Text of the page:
MAX Redline said...

In the early 1970s, school buses loaded with mental patients arrived weekly from the state hospital in Salem, Oregon and offloaded them on NW 21st St. in Portland.

Tonestaple said...

Relocating to the suburbs won't do a blessed bit of good. The people who relocate to the suburbs take their stupid proggie beliefs and voting habits with them and before you know it, the ruination has spread to the suburbs with all the people who caused it in the cities in the first place.

trigger warning said...

MAX, clearly (if true), they were merely transferring mental patients from one asylum to another.

"[D]einstitutionalisation in the USA took place after 1972, as a result of the availability of SSI and Social Security... The plan was set in motion by the Community Mental Health Act as a part of John F. Kennedy's legislation and passed by the U.S. Congress in 1963."

Ares Olympus said...

TWiad: Which states? What cities? When? Be specific.

Probably this is the one I recall. Of course Las Vegas surely attracts many mentally ill from other places anyway, so maybe its fair to ship them away if they're not native born crazies...
Faced with deep budget cuts, Nevada's main public psychiatric hospital has bused more than 1,500 patients from Las Vegas to other states during the past five years, a Sacramento Bee investigation has found.

Ares Olympus said...

Tw, here's another one for homeless. So perhaps some of the busing is legit, while I imagine it would be easy to abuse a program, and busing someone to someplace they have some historical connection of no current contacts.

It's an open question, similar to that of crimes or poor immigrants from other countries. You could use it for law enforcement. So like if someone born in Minnesota commits a crime in Colorado, states could demand the state of birth handle the imprisonment time.

What's the best way of helping mentally ill people if states that are most caring become dumping grounds for other cheapskate states who would prefer people to just disappear by any means possible? Obviously federalism is part of the answer, if social services between states are funded largely from a federal level, based on which states have the most need. OTOH, some states will still prefer higher standards of care than others, so it would seem fair that those states have the power to only treat their own and say no to unlimited imported populations.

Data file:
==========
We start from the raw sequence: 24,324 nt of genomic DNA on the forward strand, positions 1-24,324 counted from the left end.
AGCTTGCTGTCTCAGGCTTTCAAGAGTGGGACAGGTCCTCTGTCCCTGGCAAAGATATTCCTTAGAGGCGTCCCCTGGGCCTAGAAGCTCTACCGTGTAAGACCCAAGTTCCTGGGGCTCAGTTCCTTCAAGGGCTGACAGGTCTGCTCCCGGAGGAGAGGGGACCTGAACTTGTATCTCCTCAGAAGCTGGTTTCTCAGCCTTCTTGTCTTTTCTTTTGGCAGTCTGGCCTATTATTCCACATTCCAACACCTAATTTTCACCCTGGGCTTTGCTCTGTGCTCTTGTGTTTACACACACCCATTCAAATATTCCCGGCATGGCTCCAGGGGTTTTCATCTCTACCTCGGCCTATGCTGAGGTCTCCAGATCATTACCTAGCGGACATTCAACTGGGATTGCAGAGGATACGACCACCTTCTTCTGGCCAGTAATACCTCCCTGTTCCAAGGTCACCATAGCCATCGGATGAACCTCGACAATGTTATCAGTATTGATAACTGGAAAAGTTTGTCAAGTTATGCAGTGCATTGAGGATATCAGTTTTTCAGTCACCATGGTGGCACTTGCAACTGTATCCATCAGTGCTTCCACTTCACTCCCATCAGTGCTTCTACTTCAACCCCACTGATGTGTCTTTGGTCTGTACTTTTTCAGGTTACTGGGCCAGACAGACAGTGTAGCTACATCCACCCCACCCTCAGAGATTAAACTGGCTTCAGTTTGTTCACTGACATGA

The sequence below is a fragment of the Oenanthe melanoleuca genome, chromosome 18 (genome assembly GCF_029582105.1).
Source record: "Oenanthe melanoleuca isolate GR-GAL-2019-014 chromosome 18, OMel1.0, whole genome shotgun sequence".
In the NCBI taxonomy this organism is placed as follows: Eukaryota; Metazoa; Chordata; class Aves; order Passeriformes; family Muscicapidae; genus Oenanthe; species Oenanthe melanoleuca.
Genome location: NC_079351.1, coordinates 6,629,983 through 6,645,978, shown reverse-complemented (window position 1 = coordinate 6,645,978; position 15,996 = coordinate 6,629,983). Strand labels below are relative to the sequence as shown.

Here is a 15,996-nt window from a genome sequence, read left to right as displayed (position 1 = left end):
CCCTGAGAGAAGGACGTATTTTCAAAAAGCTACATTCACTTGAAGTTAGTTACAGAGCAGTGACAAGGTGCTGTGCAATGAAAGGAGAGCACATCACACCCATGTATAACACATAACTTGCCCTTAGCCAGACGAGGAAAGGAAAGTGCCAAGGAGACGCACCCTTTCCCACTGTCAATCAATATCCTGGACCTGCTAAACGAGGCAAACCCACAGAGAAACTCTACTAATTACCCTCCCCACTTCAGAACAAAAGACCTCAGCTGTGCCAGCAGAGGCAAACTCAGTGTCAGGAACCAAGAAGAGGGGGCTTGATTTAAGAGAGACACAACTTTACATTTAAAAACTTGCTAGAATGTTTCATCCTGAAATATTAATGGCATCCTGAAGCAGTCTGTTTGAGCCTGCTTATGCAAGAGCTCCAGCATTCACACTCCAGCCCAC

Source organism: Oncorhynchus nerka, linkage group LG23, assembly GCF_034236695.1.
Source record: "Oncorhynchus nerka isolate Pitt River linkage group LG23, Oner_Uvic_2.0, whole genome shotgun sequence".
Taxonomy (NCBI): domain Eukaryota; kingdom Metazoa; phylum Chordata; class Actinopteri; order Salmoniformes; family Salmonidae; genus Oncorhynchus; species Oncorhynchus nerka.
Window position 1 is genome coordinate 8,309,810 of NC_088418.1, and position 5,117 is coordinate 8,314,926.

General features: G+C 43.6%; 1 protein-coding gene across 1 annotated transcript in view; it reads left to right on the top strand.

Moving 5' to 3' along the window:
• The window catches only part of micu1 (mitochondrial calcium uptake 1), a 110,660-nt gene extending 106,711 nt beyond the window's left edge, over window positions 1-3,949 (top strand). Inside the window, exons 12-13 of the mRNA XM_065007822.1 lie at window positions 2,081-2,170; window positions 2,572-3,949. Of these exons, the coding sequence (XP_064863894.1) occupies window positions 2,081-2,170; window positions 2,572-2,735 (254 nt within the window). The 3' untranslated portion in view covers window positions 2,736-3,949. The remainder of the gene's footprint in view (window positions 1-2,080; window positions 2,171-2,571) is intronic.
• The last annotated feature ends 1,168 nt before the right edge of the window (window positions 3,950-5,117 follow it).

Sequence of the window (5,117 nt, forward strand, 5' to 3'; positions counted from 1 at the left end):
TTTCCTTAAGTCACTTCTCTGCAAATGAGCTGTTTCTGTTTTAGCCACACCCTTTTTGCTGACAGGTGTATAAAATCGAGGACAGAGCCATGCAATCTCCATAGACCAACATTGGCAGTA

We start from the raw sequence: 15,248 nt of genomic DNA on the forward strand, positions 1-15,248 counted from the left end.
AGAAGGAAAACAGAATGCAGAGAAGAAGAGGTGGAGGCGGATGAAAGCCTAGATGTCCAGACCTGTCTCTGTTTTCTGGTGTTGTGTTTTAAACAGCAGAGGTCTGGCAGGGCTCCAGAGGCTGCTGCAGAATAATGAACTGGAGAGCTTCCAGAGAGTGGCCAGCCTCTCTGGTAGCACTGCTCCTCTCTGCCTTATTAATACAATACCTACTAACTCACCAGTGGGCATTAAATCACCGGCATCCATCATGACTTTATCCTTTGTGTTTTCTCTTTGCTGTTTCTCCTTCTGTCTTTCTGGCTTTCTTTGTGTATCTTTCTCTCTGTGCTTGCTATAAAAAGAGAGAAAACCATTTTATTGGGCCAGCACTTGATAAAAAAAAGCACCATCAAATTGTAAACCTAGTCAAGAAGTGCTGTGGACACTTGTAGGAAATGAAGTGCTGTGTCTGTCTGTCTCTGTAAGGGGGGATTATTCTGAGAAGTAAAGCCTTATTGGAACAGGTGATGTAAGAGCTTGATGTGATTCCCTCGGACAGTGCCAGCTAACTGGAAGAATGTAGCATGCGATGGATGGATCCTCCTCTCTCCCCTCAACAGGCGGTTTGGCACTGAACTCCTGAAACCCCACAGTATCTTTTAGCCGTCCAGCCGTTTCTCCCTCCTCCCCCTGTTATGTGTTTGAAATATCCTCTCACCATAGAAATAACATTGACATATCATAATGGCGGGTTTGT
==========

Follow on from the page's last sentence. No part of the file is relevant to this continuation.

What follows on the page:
trigger warning said...

So you suggest border controls between the states, Olympian? Sounds like immigration controls. No immigrants from "cheapskate states" or "terrorist havens". I'm good with that.

On the other hand, one can think of it as Camelot, eh? :-D

Ares Olympus said...

TW, border controls? Immigration controls? Yes, I'm open to the questions how these can best work.

The simplest truth of any sort of "State Socialism", or any kind of subsidies, is that it needs to distinguished between in groups and out groups. If Minnesota has "open borders" and offers free healthcare to all residents, we'll tend to attract all the sick people of country, and other stays might be very happy to bus all their unwanted physically and mentally ill people to us to care for. Fortunately our cold winters will keep some away, but it's still going to be more altruistic than most state governments can afford, unless you have oil exports or some such luxury inheritance.

But if we can't do universal health care at a national level, and we want states to experiment, they're going to need rules on eligibility. And then they have to figure out what to do with new residents who fail to qualify. I'll still surprised Canada has free healthcare for visitors, but I guess they don't have many visitors in the great white north.

Ares Olympus said...

Here's one more story, a new one on busing homeless people. Each year, US cities give thousands of homeless people one-way bus tickets out of town. An 18-month nationwide investigation by the Guardian reveals, for the first time, what really happens at journey’s end